Growth Trends for Related Jobs
Wastewater operators may be the world’s ultimate recyclers—they take the substance most plentiful on earth (water), purify it by removing chemicals and solid waste, then filter it back to Mother Nature. Throughout their day, wastewater operators may work with water samples, generate computer reports and treat water with chemicals for testing.
Wastewater operators earned an average of $41,580 per year across the country in 2009, according to the U.S. Department of Labor Bureau of Labor Statistics’ wages report. Operators seeking higher salaries should check into industries such as pharmaceutical and medicine manufacturing, offering an annual mean wage of approximately $54,320, much higher than the national average. The Federal Executive Branch of the government also offered its wastewater employees a higher salary, at $52,630.
The key to earning the highest wastewater salary may be heading west. The western part of the country offered some of the highest salaries for wastewater operators, with Nevada leading the country at $58,520. California earned second place with its wastewater operators earning approximately $57,620. In third place was the District of Columbia, paying $53,620. Back on the West Coast, Alaska at $53,570 and Washington state at $51,890 rounded out the top five.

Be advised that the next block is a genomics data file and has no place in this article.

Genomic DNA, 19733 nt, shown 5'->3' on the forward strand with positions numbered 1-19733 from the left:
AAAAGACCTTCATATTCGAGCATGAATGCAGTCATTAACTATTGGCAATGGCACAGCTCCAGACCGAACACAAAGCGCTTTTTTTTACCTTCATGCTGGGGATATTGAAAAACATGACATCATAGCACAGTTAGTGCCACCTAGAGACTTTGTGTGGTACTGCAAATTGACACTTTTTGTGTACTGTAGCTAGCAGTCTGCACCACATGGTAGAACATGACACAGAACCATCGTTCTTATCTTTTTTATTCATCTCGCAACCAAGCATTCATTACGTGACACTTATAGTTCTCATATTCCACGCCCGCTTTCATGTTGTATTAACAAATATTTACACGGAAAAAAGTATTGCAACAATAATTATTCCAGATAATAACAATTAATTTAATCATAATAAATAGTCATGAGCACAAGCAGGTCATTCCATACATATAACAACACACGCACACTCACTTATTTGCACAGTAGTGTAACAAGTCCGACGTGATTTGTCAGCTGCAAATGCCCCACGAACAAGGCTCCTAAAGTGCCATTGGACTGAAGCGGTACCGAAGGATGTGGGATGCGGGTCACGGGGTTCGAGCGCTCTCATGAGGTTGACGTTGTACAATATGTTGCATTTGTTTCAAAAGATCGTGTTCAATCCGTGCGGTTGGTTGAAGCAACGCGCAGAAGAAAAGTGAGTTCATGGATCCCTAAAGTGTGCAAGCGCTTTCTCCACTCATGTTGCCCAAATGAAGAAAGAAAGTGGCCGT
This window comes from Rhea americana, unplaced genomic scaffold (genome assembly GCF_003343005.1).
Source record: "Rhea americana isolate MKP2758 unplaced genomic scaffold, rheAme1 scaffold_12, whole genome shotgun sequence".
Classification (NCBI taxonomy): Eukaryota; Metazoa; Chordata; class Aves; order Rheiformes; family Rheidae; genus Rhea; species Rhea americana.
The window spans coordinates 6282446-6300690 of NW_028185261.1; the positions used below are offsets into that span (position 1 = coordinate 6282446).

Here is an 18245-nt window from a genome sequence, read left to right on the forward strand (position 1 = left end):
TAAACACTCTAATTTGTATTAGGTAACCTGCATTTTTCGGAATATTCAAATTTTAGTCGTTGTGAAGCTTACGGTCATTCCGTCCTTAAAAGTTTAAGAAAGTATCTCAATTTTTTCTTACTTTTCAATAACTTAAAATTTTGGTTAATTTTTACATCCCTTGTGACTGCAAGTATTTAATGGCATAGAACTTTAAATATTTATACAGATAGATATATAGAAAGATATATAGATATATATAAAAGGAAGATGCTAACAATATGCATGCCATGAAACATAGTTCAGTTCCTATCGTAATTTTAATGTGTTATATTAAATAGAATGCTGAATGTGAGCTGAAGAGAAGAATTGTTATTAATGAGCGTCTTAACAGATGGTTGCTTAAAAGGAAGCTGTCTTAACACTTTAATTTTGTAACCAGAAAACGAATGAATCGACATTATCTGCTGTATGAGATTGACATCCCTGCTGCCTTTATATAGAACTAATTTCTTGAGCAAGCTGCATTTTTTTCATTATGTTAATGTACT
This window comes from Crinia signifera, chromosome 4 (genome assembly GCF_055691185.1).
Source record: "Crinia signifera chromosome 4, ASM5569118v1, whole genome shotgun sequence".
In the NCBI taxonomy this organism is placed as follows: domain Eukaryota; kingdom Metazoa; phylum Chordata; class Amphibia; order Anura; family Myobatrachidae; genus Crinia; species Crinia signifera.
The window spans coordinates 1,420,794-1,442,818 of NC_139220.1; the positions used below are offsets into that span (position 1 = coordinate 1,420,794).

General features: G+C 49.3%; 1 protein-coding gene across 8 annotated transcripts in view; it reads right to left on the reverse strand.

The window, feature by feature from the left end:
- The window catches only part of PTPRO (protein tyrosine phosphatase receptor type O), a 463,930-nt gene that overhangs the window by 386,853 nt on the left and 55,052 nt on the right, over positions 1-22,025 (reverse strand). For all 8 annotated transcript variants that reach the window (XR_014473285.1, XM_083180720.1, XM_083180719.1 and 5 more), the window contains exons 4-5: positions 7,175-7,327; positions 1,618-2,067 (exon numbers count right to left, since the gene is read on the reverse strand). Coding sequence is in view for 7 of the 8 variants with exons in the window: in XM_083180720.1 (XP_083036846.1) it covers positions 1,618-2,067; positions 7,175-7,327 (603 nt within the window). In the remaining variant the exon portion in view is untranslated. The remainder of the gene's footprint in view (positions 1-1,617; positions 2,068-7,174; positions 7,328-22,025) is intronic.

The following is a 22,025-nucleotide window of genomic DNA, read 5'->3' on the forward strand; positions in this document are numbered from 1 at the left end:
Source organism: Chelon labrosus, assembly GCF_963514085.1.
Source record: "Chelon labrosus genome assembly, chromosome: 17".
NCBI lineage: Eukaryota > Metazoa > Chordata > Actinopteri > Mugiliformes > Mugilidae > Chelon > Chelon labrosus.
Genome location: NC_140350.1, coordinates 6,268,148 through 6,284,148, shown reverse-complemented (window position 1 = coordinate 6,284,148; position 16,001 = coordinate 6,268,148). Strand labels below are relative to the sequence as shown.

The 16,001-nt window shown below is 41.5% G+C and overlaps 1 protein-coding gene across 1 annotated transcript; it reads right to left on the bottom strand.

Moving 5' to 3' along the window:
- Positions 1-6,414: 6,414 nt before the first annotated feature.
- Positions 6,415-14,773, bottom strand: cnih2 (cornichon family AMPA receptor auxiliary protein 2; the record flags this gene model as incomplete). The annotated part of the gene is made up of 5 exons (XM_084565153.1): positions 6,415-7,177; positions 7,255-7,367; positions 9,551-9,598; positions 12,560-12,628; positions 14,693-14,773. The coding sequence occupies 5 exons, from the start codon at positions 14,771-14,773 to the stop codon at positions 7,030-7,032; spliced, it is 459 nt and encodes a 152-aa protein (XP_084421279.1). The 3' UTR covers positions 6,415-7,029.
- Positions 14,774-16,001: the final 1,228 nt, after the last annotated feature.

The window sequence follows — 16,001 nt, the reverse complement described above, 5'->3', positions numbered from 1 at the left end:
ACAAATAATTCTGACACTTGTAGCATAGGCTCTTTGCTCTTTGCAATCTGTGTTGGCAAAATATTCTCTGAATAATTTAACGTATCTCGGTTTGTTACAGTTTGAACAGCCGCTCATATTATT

While graduation from high school is technically the only requirement for earning a salary in wastewater operations, prospective candidates may find enrolling in a community wastewater-treatment technology or water-quality degree or diploma program separates them from the pack. Otherwise, training is provided on the job. All wastewater operators are required to be certified by their respective state; each state’s guidelines vary.
Wastewater operators looking to earn a salary in their field should expect a heavy flow of potential, according to the Bureau of Labor Statistics. The BLS reports the field is expected to grow by 20 percent, or 22,500 jobs, through the year 2018, much faster than other occupations. The BLS suggests that operators who possess problem-solving skills and mechanical aptitude will be the most likely to secure salaries.